2021 IBR Ė Day 5

It's all about the points.

It is an unavoidable fact of the IBR that things will go wrong, causing people to regret decisions that leave them hanging out there on the ragged edge. The first victim was Todd Lipps: he was running a great leg, feeling good, and his bike just let him down. It would be shocking if that is the only one over these 11 days, as we are running well below historical norms for mechanical failures.

Paul Meyer and Jim Saul both went to the Florida Keys. Jim Saul took a direct route to Florida from the start and made the checkpoint with plenty of time to spare. Paul went to Nevada and swept up the big bonuses along I-80 all the way to Reno and Dayton, Nevada before he made a 180 and headed to Florida. Paul entered the Keys when Jim was exiting. Struggling north through heavy traffic in Atlanta, with Nashville, and Louisville still in his way, he called in to say he wouldnít make the 10pm deadline. He pulled into the hotel lot around 11:30pm, late but safe.

The Handleys devoured Nevada and had a lot of points in their sights but may have reconsidered their choices when they smelled the salt water of the Pacific and realized that they had perhaps bitten off more than they could chew. They turned around and headed east on the most direct route to the checkpoint some 2,400 miles distant. On the way back they discovered that their rally flag was missing. They backtracked to the last location they knew they used it and had spent an hour or so looking (dumpster diving) when Karen decided to ask a landscaper who was working across the street if he had seen it. He had found it, rolled it up, and put in his truck. $50 later for good will they had their flag back. They made it to the checkpoint before the penalty window, which would have cost 10 points per minute in the 2-hour penalty window (maximum 1,200 penalty points), or even worse, a DNF. Deciding to turn back for the flag and to pay the $50 proved to be good decisions.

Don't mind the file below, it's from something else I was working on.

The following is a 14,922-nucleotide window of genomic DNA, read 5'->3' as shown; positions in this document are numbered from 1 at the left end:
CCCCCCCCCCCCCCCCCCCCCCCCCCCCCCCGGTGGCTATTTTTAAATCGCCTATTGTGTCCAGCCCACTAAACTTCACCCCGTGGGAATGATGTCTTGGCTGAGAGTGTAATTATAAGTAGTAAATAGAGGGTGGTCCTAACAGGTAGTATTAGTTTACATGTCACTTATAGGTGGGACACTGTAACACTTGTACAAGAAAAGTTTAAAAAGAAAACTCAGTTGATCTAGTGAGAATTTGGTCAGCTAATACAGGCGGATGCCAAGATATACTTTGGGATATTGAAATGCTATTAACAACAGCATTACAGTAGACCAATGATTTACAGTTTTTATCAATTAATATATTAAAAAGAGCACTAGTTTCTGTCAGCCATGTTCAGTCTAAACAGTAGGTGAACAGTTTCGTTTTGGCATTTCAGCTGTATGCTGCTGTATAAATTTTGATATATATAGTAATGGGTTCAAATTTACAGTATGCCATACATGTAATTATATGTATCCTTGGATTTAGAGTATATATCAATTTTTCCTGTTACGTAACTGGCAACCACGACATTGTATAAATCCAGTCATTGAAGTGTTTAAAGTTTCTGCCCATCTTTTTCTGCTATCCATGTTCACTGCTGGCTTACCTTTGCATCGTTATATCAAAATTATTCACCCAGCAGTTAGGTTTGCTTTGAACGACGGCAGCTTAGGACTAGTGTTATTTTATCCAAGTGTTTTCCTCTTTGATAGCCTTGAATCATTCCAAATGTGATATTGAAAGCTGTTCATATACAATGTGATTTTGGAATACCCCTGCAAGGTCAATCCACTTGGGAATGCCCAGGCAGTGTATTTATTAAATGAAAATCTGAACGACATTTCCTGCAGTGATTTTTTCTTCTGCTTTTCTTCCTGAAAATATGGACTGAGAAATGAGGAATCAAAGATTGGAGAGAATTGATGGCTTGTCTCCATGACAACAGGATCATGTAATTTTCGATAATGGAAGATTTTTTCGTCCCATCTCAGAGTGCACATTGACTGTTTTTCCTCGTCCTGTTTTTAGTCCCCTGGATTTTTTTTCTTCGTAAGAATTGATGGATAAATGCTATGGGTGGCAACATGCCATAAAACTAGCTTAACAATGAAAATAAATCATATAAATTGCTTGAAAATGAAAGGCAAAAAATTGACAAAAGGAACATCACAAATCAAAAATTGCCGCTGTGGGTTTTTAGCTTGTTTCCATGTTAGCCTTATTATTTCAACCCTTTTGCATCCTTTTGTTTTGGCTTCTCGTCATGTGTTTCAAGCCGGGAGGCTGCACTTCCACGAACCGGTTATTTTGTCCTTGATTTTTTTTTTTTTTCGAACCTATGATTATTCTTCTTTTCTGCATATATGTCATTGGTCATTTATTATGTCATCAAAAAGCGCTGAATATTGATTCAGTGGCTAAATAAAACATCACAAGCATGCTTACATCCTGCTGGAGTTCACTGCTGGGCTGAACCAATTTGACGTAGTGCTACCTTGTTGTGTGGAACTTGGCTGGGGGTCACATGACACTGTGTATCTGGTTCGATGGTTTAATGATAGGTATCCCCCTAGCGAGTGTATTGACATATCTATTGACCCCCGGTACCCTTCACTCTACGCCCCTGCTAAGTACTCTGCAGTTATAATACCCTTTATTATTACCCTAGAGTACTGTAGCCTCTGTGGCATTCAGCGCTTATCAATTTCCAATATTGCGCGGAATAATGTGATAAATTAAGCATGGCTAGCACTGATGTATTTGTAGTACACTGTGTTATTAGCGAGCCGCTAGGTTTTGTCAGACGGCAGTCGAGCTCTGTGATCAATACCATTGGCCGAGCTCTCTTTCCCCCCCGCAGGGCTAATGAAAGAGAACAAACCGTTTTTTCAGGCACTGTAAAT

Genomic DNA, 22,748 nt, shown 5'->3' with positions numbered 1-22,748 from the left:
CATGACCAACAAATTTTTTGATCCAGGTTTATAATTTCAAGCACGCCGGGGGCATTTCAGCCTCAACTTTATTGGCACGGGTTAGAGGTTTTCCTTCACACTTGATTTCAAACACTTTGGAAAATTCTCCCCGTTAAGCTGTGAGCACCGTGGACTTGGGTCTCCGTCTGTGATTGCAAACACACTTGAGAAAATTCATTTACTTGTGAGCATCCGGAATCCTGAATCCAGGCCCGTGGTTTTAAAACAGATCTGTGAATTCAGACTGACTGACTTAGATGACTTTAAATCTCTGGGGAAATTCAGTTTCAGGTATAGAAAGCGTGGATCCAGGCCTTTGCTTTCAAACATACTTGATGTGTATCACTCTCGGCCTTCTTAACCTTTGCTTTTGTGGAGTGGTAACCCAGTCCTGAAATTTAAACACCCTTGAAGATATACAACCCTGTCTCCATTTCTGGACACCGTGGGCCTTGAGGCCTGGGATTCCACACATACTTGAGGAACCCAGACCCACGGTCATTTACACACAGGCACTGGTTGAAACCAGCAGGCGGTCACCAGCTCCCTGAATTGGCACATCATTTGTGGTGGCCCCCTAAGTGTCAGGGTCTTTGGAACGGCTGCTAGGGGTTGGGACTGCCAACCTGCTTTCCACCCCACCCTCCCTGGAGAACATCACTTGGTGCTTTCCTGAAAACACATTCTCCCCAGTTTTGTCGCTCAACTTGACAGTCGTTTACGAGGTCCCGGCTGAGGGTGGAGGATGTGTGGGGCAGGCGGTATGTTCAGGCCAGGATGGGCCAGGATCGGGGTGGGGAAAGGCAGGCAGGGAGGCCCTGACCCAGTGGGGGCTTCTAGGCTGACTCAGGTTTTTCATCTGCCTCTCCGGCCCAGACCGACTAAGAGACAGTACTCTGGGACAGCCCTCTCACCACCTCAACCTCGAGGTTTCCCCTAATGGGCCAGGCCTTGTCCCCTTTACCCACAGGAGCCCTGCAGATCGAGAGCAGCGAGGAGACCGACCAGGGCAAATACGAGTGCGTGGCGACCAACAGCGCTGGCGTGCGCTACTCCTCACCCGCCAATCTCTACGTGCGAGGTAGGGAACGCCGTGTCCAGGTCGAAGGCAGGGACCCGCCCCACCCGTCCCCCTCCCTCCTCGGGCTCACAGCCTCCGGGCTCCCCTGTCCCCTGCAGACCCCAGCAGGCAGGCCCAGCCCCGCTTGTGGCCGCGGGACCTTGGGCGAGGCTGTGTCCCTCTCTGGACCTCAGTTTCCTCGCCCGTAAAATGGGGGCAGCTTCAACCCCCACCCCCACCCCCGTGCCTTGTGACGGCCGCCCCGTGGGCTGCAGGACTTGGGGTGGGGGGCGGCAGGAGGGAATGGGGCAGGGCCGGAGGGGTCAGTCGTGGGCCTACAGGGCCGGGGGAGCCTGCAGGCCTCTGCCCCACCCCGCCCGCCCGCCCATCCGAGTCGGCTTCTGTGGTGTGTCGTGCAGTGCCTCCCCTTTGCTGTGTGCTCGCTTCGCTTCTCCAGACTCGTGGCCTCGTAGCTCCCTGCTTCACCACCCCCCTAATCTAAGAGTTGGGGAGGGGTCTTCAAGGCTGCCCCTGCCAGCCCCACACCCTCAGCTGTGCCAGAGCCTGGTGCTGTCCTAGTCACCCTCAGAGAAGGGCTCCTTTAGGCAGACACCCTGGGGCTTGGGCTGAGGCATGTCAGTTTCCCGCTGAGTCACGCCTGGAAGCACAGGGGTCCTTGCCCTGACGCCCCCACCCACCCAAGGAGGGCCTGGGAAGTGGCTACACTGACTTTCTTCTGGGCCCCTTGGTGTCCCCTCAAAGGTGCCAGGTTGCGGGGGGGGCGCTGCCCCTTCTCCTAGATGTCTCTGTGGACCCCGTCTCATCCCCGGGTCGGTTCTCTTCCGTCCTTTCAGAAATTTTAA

Chris Comly swept Nevada then retraced his steps to Salt Lake City to start the northern swing. That extra 1,000 miles to and from Reno took a toll and he arrived at the checkpoint 5 minutes into penalty points. Meanwhile, Chris Purney also went through Nevada and ran north to Oregon and Washington but lost his struggle to get through Wisconsin and Chicago (always a difficult task) in time. Veteran Marc Beaulac ran a similar route and clocked in 10 minutes into the penalty period, but he looked fresh, and I saw him laughing. Mike Riley realized as he arrived that he had left his flag attached to his last bonus some 80 miles away.He turned around to get his flag (which carries a stiff penalty when lost) and ended up in penalty time at the checkpoint, the last rider to check in, stopping the clock at 8:30pm. Thatís one way to learn a difficult lesson. By contrast, the first rider in was rider #58, George Levar who made it to the hotel by 1:30pm.

From the SPOT public page and the rider scorecards you can see several general routes taken by the riders:

1.     The direct north route starts with the Golden Spike and then loops back through Montana, across the Dakotas and then down through Wisconsin, with most then running into lower Michigan. They were targeting a treasure trove of big bonuses (over 500 points each) including the Golden Spike in Utah; Rigby, Idaho for TV development; an experimental breeder reactor in Arco, Idaho; Dillon, Montana for an electric gold dredge; the Houston House in West Fargo, North Dakota; a Minuteman missile near Monarch, Montana; first greyhound bus in Hibbing, Minnesota; the first snowmobile in Wisconsin; the first home-built flying machine in Wisconsin; the first vitamins in Madison, Wisconsin; the first roadside picnic table in Saranac, Michigan; and the first police radio dispatch in Belle Isle, Michigan. You can see why so many chose this target-rich route.